AWESOME. This is another of those books I've heard quoted and referenced for years yet never got around to reading. I picked it up this year and really, really enjoyed it. Not only is Chesterton dead-on in his theology, he strikes a wonderful balance between profound wisdom, straight talk, irreverence, and razor-sharp wit. The man is really, really funny. In fact, I've described his writing as "like C.S. Lewis, but funnier", which come to think of it is just about as highly as I could possibly imagine praising a book! No matter who you are or what you believe or don't believe about Christ, I advise you to read this book. Do it. I can't wait to read some more Chesterton in the near future - or actually I might just wait until 2012 and read this one again. Definitely worthy of "read every couple of years" status.

* Rediscovering God in America – Newt Gingrich
This is basically a guided tour in book form. (In fact, there is a walking tour, as well as a film, based on this same info.) Very short, but packed with fascinating historical information, I recommend this book to anyone who is interested in American history and/or government and/or religion and/or the ever-present debates about church and state, Christianity's role in the founding of the USA, etc. Gingrich, as he is adept at doing, seeks here to cut through the rhetoric and look directly at the evidence of the faith-based historical and governmental foundations of the United States. Rather than stand on a soapbox and preach, he mostly just points toward the various engravings and quotations and artwork at the monuments and government buildings in Washington D.C. and leaves the reader to draw his or her own conclusions. I really appreciated this approach, as well as the interesting facts confirming the obvious Christian, pseudo-Christian, and Deist roots of the Founding Fathers and the US government that they so engeniously (and many would argue providentially) created those many years ago.

* Working Together – Michael Eisner
In this book the long-time leader of Disney studies and comments on several wildly successful recent and current partnerships from many different fields and walks of life, including himself and Frank Wells, Warren Buffett and Charlie Munger, Bill and Melinda Gates, Arthur Blank and Bernie Marcus, and Joe Torre and Don Zimmer. It's a very interesting read about some fascinating people, with some great insight into what makes some partnerships succeed and others fail. I like the following quote as a summary of what I consider one of the book's main teaching points: "Does the partnership cause the success, or does the success sustain the partnership? The answer is that both are true." In addition to imparting some great wisdom, this book also caused me to stop and thank God for all of the wonderful people with whom I've been blessed to work and minister and "do life" over the years, including my current teammates, whom I love dearly.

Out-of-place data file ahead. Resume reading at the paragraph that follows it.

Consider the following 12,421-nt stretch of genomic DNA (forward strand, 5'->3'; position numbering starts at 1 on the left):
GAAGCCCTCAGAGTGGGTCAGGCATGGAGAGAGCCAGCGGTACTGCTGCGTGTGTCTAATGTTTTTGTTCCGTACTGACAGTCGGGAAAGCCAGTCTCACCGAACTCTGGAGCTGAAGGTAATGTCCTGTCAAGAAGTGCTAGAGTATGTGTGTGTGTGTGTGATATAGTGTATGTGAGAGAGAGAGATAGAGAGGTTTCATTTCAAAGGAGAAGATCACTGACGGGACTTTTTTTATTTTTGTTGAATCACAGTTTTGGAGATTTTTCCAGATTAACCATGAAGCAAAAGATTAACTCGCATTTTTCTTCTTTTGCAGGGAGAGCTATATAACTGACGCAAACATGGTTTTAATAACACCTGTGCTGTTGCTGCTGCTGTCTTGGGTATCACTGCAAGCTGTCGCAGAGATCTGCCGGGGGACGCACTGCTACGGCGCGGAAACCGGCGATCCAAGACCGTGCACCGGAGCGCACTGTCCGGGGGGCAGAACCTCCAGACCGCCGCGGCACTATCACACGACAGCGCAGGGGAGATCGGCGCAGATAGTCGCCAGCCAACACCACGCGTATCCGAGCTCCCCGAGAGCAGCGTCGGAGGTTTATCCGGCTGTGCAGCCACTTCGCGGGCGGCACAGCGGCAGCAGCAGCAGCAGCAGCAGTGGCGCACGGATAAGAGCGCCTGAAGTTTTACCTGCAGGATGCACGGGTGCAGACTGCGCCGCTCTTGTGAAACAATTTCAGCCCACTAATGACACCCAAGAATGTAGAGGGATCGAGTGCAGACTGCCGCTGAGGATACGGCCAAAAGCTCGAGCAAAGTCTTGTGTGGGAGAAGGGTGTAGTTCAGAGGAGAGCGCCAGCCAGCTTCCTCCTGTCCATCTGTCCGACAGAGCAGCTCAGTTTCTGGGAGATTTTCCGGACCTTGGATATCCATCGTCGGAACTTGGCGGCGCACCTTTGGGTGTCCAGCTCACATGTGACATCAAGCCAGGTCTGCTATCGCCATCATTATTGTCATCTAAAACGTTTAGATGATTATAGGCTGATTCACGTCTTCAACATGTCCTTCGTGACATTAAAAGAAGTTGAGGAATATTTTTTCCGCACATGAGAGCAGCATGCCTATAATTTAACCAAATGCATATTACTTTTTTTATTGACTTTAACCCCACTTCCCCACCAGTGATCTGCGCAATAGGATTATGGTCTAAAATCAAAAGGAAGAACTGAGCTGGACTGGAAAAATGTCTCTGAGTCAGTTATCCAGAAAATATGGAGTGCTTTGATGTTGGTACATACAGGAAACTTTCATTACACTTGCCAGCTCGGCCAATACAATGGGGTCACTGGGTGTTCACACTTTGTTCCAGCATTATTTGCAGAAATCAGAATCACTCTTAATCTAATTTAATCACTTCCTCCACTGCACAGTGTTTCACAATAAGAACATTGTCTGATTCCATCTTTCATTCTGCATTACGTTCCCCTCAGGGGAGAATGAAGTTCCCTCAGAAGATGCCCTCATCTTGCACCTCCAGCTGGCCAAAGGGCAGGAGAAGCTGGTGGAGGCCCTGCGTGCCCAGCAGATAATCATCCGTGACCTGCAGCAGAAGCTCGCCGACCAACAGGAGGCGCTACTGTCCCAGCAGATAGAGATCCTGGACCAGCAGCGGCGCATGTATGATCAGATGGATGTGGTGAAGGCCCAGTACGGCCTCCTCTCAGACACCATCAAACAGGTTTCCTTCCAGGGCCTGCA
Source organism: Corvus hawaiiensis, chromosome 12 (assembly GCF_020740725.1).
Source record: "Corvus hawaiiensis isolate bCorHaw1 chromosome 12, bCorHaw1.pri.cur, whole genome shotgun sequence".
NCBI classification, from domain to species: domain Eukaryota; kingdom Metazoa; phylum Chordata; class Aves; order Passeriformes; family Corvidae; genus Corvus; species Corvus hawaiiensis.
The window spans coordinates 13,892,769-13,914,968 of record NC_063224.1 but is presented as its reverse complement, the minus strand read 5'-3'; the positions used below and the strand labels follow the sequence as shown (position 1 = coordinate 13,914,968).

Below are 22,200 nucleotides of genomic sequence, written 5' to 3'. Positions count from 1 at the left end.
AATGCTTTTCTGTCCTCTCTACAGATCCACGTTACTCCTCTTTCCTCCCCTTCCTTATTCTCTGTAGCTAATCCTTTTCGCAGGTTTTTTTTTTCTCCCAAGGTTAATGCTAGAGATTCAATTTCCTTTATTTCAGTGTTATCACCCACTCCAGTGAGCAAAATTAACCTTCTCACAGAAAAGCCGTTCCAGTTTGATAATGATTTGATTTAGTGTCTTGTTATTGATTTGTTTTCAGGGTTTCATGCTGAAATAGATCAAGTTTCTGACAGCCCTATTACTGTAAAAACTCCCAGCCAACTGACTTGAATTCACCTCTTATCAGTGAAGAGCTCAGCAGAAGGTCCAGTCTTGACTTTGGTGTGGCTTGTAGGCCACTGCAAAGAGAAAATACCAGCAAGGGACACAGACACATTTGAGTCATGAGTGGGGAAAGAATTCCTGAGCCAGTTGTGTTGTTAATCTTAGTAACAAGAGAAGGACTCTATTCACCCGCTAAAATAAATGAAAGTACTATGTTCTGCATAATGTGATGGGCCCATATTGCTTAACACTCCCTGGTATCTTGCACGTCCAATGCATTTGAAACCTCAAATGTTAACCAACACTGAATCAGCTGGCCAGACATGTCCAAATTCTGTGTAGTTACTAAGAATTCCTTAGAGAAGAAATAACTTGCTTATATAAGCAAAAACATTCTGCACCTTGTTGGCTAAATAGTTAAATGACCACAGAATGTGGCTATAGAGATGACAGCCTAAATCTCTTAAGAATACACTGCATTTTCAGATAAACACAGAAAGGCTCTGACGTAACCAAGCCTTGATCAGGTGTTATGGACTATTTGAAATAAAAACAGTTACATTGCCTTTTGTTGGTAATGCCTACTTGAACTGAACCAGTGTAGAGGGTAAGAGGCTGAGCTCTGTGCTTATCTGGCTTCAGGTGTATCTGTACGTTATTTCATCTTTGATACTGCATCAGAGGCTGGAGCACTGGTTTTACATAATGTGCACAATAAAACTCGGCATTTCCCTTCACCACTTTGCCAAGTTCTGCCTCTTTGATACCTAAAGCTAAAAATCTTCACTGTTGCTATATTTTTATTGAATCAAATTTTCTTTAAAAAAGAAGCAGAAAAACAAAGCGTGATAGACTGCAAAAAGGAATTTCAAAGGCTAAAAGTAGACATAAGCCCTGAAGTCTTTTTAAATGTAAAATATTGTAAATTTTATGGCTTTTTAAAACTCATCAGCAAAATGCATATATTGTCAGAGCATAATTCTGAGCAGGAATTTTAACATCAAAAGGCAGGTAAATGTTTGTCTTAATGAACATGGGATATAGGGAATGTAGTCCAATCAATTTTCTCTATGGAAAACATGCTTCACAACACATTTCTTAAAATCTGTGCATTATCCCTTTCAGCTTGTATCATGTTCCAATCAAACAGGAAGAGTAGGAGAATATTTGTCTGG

* The Christian Atheist – Craig Groeschel
Craig Groeschel is one of the most popular young preachers/teachers out there these days. He's a straight talker who writes in a very conversational style. In other words reading his books is a lot like listening to his sermons, and that's a good thing. This book takes a look at the nominal Christianity that pervades American society and basically calls people out for claiming to be Christians yet living like atheists. Groeschel would argue - and I would agree - and so would the biblical authors! - that the proof is in the pudding when it comes to faith. But he makes his argument with a heaping helping of grace and the heart of a pastor, which is the only way that such a book and such a message can ever have real value. The chapter titles really give us a clear picture of what this book is all about:
1. When You Believe in God but Don't Really Know Him
2. When You Believe in God but Are Ashamed of Your Past
3. When You Believe in God but Aren't Sure He Loves You
4. When You Believe in God but Not in Prayer
5. When You Believe in God but Don't Think He's Fair
6. When You Believe in God but Won't Forgive
7. When You Believe in God but Don't Think You Can Change